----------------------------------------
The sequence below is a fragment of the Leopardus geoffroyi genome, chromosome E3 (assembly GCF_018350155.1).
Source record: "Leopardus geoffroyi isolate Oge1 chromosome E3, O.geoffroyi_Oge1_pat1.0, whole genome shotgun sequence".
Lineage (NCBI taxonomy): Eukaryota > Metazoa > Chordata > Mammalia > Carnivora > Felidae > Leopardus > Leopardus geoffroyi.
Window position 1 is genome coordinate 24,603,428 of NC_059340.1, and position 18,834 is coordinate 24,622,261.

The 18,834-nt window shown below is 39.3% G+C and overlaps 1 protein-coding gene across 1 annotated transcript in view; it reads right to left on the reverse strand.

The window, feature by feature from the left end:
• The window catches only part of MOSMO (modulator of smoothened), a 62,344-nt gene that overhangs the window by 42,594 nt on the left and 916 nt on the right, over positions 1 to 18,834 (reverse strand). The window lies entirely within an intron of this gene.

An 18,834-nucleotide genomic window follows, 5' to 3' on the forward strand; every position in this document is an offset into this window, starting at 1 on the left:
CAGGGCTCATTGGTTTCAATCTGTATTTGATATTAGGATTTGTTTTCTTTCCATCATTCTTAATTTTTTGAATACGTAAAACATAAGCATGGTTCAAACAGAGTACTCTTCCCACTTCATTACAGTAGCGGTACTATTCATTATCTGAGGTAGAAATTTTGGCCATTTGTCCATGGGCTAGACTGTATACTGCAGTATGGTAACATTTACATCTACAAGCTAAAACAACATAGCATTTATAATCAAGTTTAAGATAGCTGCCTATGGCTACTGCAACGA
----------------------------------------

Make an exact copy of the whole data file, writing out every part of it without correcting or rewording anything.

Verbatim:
The sequence below is a fragment of the Leopardus geoffroyi genome, chromosome E3 (assembly GCF_018350155.1).
Source record: "Leopardus geoffroyi isolate Oge1 chromosome E3, O.geoffroyi_Oge1_pat1.0, whole genome shotgun sequence".
Lineage (NCBI taxonomy): Eukaryota > Metazoa > Chordata > Mammalia > Carnivora > Felidae > Leopardus > Leopardus geoffroyi.
Window position 1 is genome coordinate 24,603,428 of NC_059340.1, and position 18,834 is coordinate 24,622,261.

The 18,834-nt window shown below is 39.3% G+C and overlaps 1 protein-coding gene across 1 annotated transcript in view; it reads right to left on the reverse strand.

The window, feature by feature from the left end:
• The window catches only part of MOSMO (modulator of smoothened), a 62,344-nt gene that overhangs the window by 42,594 nt on the left and 916 nt on the right, over positions 1 to 18,834 (reverse strand). The window lies entirely within an intron of this gene.

An 18,834-nucleotide genomic window follows, 5' to 3' on the forward strand; every position in this document is an offset into this window, starting at 1 on the left:
CAGGGCTCATTGGTTTCAATCTGTATTTGATATTAGGATTTGTTTTCTTTCCATCATTCTTAATTTTTTGAATACGTAAAACATAAGCATGGTTCAAACAGAGTACTCTTCCCACTTCATTACAGTAGCGGTACTATTCATTATCTGAGGTAGAAATTTTGGCCATTTGTCCATGGGCTAGACTGTATACTGCAGTATGGTAACATTTACATCTACAAGCTAAAACAACATAGCATTTATAATCAAGTTTAAGATAGCTGCCTATGGCTACTGCAACGA